Hit the Road (2021)

Where’s it on? Cinemas nationwide, including BFI Southbank

Iran has a fine tradition of driving movies – films like Abbas Kiarostami’s Taste of Cherry (1997) and Jafar Panahi’s Taxi Tehran (2015) in which cars are private sanctuaries from which to observe the state of a nation. Hit the Road, the rich and wonderful debut feature by Panahi’s son Panah, continues in the same lane, but with new gas in the tank. It follows a family as they traverse northern Iran with an unstated, mysterious goal – one that underscores the often comic road trip with a sense of abstract danger. A favourite at festivals last year, Hit the Road arrives in the UK in the wake of the recent political arrest of Jafar Panahi, which has confirmed the film’s urgency and relevance. 

Paris, Texas (1984)

Where’s it on? Cinemas nationwide, including BFI Southbank

Paris, Texas (1984)

King of the road movie back in the 1970s and 80s was German director Wim Wenders, who even called his production company Road Movies. Paris, Texas is among his most beloved creations – a European production that offered one of the definitive outsider depictions of the American southwest. Harry Dean Stanton plays the stray who wanders into a desert town with a troubled past he can’t remember, Ry Cooder supplies the twanging guitar score, and Robby Müller shoots buttes, big skies and city nightscapes with thrilling, alien fondness. Wenders’ film won the Palme d’Or in 1984, and it still looks like one of that decade’s most beguiling releases.

Pink Flamingos (1972)

Where’s it on? Blu-ray

Pink Flamingos (1972)

It comes to something when a movie ending with real-life shit-eating enters the esteemed Criterion Collection, but here we are. Fifty years after John Waters’ nailbomb of bad taste became one of the definitive, dangerous-to-the-touch midnight movies, it’s now afforded the home entertainment equivalent of an invitation from the Queen: pristine restoration, bountiful extras, a Criterion spine number. Not that Waters’ transgressive troublemaker has lost any of its power to shock and repulse. Putting us into radioactive orbit with Diva’s Baltimore trailer trash and her bolshy campaign to defend her title of ‘Filthiest Person Alive’, Pink Flamingos includes incest, cannibalism, toe-sucking, a dancing anus and plenty more.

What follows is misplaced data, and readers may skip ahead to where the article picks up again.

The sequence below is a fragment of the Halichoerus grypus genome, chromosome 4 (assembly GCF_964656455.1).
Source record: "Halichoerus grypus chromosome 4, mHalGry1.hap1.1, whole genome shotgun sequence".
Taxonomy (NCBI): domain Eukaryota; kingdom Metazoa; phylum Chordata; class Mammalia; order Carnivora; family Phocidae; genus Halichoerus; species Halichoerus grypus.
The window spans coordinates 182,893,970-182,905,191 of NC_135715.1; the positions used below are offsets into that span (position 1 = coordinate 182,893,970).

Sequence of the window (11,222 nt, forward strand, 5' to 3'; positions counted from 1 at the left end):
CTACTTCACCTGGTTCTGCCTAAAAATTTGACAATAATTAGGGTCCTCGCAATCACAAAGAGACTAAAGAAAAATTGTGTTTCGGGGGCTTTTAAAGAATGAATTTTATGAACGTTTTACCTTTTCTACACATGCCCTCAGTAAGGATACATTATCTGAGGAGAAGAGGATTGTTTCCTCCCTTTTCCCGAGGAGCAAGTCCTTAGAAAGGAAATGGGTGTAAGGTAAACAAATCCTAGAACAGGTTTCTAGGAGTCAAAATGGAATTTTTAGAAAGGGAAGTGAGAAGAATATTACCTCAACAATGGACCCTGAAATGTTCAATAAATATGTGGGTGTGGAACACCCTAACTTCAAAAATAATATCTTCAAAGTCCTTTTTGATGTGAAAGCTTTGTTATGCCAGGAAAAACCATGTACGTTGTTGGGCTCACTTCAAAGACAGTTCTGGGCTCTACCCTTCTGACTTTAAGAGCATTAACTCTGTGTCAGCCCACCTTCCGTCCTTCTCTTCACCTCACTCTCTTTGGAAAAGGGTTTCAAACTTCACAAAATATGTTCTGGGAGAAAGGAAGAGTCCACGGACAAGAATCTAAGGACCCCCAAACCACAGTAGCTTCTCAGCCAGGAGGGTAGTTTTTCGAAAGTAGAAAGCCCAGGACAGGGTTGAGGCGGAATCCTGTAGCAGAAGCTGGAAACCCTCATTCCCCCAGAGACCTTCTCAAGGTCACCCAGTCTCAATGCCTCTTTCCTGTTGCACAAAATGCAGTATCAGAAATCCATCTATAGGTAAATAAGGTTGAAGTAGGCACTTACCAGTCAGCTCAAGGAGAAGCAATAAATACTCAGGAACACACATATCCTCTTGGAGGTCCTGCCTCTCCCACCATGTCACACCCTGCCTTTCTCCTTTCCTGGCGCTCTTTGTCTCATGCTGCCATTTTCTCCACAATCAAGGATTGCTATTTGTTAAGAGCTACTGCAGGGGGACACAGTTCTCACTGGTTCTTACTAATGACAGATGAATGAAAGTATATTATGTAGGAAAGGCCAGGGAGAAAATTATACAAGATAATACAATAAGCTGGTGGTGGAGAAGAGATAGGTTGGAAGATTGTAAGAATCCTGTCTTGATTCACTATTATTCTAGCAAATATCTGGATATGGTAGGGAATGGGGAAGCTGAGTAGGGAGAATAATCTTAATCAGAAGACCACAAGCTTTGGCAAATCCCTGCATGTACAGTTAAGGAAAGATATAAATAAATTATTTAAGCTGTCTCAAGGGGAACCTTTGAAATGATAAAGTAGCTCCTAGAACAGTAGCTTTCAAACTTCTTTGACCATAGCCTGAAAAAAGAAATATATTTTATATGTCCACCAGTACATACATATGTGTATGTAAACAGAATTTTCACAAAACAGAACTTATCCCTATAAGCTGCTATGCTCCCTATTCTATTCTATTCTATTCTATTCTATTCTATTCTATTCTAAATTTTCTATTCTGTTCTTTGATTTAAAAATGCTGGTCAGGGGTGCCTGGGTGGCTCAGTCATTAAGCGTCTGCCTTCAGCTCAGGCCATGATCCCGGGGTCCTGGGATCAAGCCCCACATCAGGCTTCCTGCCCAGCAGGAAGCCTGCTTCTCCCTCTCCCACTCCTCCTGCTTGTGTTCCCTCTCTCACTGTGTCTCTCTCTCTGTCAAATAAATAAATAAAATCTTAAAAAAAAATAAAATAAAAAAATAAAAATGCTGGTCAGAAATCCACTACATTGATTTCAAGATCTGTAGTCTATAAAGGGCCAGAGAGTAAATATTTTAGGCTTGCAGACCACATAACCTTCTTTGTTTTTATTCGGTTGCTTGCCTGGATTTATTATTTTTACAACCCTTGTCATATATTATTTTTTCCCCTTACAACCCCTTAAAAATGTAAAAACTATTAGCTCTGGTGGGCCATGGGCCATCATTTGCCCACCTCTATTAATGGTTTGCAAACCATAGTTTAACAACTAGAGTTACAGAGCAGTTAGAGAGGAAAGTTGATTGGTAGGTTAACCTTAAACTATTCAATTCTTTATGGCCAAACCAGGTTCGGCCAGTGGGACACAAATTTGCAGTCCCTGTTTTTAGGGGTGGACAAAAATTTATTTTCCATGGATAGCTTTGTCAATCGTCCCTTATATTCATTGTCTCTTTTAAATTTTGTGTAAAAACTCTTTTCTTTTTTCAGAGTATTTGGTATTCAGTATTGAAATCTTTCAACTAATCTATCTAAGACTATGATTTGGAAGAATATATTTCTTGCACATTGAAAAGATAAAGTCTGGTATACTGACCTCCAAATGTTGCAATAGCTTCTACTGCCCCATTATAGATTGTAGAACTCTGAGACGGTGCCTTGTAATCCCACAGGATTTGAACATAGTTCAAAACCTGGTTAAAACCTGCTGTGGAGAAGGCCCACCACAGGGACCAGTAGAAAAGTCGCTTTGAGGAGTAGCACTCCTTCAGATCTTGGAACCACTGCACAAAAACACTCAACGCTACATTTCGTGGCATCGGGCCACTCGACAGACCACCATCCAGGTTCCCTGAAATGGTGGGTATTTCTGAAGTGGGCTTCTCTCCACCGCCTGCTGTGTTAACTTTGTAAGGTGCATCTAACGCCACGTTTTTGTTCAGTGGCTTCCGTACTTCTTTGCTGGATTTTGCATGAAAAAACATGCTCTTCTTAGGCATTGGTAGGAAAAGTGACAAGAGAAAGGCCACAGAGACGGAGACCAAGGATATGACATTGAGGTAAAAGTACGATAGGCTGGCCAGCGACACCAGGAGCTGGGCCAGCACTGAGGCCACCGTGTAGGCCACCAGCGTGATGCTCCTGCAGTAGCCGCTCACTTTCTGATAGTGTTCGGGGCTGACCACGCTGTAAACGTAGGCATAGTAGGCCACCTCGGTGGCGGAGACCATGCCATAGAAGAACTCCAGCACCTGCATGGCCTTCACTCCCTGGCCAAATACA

Some Like It Hot (1959)

Where’s it on? BBC Two, Saturday, 1.15pm

Some Like It Hot (1959)

Thirteen years before Pink Flamingos, film censorship was keeping American cinema much more buttoned up, but plenty were pushing the bar. Billy Wilder’s classic Some Like It Hot plays with drag and gender fluidity in a way that might have proved scandalous had Wilder not dressed it all up in a comedy so witty and delicious that objection was all but useless. Tony Curtis and Jack Lemmon play the musicians escaping the unwanted attention of mobsters by disguising themselves as women to join Marilyn Monroe’s all-girl band on a trip down to Florida millionaire country. Wilder’s cross-dressing farce had to be released without approval from the Motion Picture Production Code, but proved a massive hit with audiences regardless.

Fire of Love (2022)

Where’s it on? Cinemas nationwide, including BFI IMAX

Narrated by Miranda July, Fire of Love tells the lava story of husband-and-wife volcanologists Katia and Maurice Krafft via the huge archive of film footage they left behind after their death by volcanic explosion in 1991. A Herzogian tale of oddball human passion as defined against the mighty, unwavering forces of the natural world, Sara Dosa’s film is chock full of spectacular volcanic imagery – out-dazzling even Herzog’s own daring Werner-vs-the-volcano doc La Soufrière (1977). It’s a film to see as big as you can find it, but one that never dwarfs the eccentric human story at its core.